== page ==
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Q: What key should I sing in?

Q: What key should I sing in?

A RecordProducer.com reader has a deep, deep voice. Should he sing in the key of Z for success?

by David Mellor, Course Director of Audio Masterclass

A question from an RP reader...

"I have a pretty low voice. What key should I sing in to make a good commercial sounding track?"

Think of a number - a really big number. Got it? OK, now add one.

Think of a musical key. Now go a semitone lower.

Just as there is always a bigger number, there is always a lower key. If you start in the key of E, then you can transpose down to E flat, then to D, then to D flat... all the way down to E again, whereupon the keyboard player will go back up to where he was previously, and so will the bass player because he has run out of notes.

I have no idea where this concept of the right key for a certain singer's voice came from. I'm sure I've seen a movie where the piano player asks the singer what key he or she sings in, but I don't know what musical qualifications Hollywood scriptwriters are expected to have.

No, there is no such thing as the 'right key' for anyone's voice. It's all down to the range of notes in the song. If the song has no lower note and no higher note than the singer's range can encompass, then the song can be performed adequately.

There is however the concept of 'tessitura', not to be confused with Two-Ton Tessie from Tennessee, who played the ukulele banjo (and was actually from Cardiff, Wales).

Tessitura, corresponding to the English 'texture', refers to a singer's comfortable range. The right key for a song will be where all the notes fit into this range. The only exception would be if a special effect was required, like a strained-for high note, or Lee Marvin performing Wand'rin' Star, from Paint Your Wagon.

It is well worth the time and effort spent in finding exactly the right key for a certain combination of singer and song. But whatever key you find wouldn't necessarily be right for any other song.

One point to watch out for is that keyboard players often have preferred keys to play in. But an astute producer will always make sure that the singer's needs come first.

By David Mellor, Course Director of Audio Masterclass
Thursday March 31, 2011

Readers' comments on this article...

Grazh
Monday April 04, 2011

I am a singer and I can confirm that there are keys that are more easily to sing. It likely has to do with the individual design of a singer's vocal cords, the same as acoustic instruments (i.e. not synthesizers) sound best when played in specific keys (or may be more easily played in specific keys because of their design). Even if one has a rather wide range of notes which one is able to sing - within that range some keys may be more easily sung than others (and some maybe not at all, depending on the singer).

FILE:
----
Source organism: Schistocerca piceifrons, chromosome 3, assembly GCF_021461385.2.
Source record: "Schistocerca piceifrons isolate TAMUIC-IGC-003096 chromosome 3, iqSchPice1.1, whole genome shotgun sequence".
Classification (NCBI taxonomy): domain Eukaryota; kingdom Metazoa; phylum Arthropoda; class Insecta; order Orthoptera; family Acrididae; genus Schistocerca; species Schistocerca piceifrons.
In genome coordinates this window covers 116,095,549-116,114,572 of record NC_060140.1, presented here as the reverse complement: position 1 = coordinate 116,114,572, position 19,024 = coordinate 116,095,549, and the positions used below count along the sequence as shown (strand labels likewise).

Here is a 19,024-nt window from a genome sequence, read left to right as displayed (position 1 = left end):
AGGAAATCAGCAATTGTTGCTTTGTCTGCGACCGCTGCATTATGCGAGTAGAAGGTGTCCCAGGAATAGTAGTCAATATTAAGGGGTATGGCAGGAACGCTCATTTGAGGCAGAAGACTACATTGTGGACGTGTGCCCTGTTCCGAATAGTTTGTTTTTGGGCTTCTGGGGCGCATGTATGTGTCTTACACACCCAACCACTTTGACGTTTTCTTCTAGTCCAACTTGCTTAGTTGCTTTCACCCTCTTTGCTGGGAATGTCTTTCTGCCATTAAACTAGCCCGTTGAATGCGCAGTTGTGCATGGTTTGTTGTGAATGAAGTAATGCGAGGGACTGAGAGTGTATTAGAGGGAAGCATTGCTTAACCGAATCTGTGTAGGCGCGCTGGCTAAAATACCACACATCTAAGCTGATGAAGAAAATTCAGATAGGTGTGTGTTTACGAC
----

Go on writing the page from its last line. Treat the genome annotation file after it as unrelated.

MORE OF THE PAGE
Dar Mcwheeler, Toronto, Canada
Monday April 04, 2011

Sing In Your Own, Best Keys I'm a music producer and professional vocal coach here in Canada. The idea that there is a "right" key for your voice is based up on your "tessitura". Your tessitura is the basic, central range of your natural voice that is a direct relationship of the physiology of your larynx and vocal folds. Your tessitura has a central note. It the note that is the center of your speaking voice. It's also the reason why women have a higher starting pitch than men. If you have a lower voice, as I do - so I know what you're going through - you will not find any comfort singing songs in the "key of the record". Think of jazz singers. Any jazz song you can name has been recorded in every conceivable key because of the needs of the singers. For me, I have a thyroid condition and a cracked larynx both conspiring to lower my tessitura by a full tone. Consequently, by lowinging the keys of the songs, I can still sing my favourite songs, from Elvis Costello to Journey and Boston. I now have my entire show lowered by a whole tone. I even tune my guitars down for easy of communications - an E chord is still an E chord in name. The problem with singing in keys above your tessitura is that you lose the "best notes of your range" as the central note moves towards the uppper end of your basic range, introducing more notes that are on and around your first bridge, at the top of your tessitura. This will make for an unsatisfying performance both for the singer who is going to have to work at it to make the song sound even and full and the audience who will notice that there is a difference in quality in the songs "in range" and the songs "above range". My advice; sing the song with no musical accompaniment and find the key that you can sing it in with the most tone and least effort. Then figure out what that key is. Then fight with your guitar player over the key change.... ; )